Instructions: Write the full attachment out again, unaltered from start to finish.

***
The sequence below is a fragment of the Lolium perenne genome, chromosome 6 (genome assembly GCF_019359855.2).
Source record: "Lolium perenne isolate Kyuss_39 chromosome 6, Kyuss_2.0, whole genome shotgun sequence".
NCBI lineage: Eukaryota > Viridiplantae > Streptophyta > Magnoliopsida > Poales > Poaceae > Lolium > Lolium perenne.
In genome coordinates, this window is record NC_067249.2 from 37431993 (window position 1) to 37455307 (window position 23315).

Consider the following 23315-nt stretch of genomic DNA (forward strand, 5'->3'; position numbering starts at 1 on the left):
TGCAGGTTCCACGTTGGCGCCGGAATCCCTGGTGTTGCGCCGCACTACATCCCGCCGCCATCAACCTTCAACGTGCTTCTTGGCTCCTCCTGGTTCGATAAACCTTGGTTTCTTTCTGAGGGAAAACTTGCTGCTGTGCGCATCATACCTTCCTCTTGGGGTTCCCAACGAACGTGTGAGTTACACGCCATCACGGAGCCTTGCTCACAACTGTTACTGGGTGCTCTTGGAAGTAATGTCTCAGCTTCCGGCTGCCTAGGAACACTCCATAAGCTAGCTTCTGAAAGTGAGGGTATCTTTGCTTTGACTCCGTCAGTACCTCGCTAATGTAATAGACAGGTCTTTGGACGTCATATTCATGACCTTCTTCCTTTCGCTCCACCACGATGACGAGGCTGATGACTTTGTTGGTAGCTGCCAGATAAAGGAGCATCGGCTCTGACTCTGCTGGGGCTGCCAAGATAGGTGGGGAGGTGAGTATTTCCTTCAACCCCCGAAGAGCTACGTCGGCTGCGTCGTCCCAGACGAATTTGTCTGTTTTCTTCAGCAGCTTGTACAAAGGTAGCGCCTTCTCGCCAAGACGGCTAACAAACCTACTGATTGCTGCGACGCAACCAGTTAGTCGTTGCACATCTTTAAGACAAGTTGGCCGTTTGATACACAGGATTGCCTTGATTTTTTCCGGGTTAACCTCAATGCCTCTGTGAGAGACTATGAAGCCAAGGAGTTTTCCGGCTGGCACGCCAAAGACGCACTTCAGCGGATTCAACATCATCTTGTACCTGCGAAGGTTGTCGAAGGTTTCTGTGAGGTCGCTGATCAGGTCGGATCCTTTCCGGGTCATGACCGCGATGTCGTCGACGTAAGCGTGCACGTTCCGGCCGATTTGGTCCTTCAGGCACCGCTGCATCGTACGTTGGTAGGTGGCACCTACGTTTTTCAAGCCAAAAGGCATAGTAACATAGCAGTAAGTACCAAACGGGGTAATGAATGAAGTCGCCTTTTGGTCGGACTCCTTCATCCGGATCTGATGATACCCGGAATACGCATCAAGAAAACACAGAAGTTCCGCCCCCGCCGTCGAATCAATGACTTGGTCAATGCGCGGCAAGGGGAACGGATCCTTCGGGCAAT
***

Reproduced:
The sequence below is a fragment of the Lolium perenne genome, chromosome 6 (genome assembly GCF_019359855.2).
Source record: "Lolium perenne isolate Kyuss_39 chromosome 6, Kyuss_2.0, whole genome shotgun sequence".
NCBI lineage: Eukaryota > Viridiplantae > Streptophyta > Magnoliopsida > Poales > Poaceae > Lolium > Lolium perenne.
In genome coordinates, this window is record NC_067249.2 from 37431993 (window position 1) to 37455307 (window position 23315).

Consider the following 23315-nt stretch of genomic DNA (forward strand, 5'->3'; position numbering starts at 1 on the left):
TGCAGGTTCCACGTTGGCGCCGGAATCCCTGGTGTTGCGCCGCACTACATCCCGCCGCCATCAACCTTCAACGTGCTTCTTGGCTCCTCCTGGTTCGATAAACCTTGGTTTCTTTCTGAGGGAAAACTTGCTGCTGTGCGCATCATACCTTCCTCTTGGGGTTCCCAACGAACGTGTGAGTTACACGCCATCACGGAGCCTTGCTCACAACTGTTACTGGGTGCTCTTGGAAGTAATGTCTCAGCTTCCGGCTGCCTAGGAACACTCCATAAGCTAGCTTCTGAAAGTGAGGGTATCTTTGCTTTGACTCCGTCAGTACCTCGCTAATGTAATAGACAGGTCTTTGGACGTCATATTCATGACCTTCTTCCTTTCGCTCCACCACGATGACGAGGCTGATGACTTTGTTGGTAGCTGCCAGATAAAGGAGCATCGGCTCTGACTCTGCTGGGGCTGCCAAGATAGGTGGGGAGGTGAGTATTTCCTTCAACCCCCGAAGAGCTACGTCGGCTGCGTCGTCCCAGACGAATTTGTCTGTTTTCTTCAGCAGCTTGTACAAAGGTAGCGCCTTCTCGCCAAGACGGCTAACAAACCTACTGATTGCTGCGACGCAACCAGTTAGTCGTTGCACATCTTTAAGACAAGTTGGCCGTTTGATACACAGGATTGCCTTGATTTTTTCCGGGTTAACCTCAATGCCTCTGTGAGAGACTATGAAGCCAAGGAGTTTTCCGGCTGGCACGCCAAAGACGCACTTCAGCGGATTCAACATCATCTTGTACCTGCGAAGGTTGTCGAAGGTTTCTGTGAGGTCGCTGATCAGGTCGGATCCTTTCCGGGTCATGACCGCGATGTCGTCGACGTAAGCGTGCACGTTCCGGCCGATTTGGTCCTTCAGGCACCGCTGCATCGTACGTTGGTAGGTGGCACCTACGTTTTTCAAGCCAAAAGGCATAGTAACATAGCAGTAAGTACCAAACGGGGTAATGAATGAAGTCGCCTTTTGGTCGGACTCCTTCATCCGGATCTGATGATACCCGGAATACGCATCAAGAAAACACAGAAGTTCCGCCCCCGCCGTCGAATCAATGACTTGGTCAATGCGCGGCAAGGGGAACGGATCCTTCGGGCAAT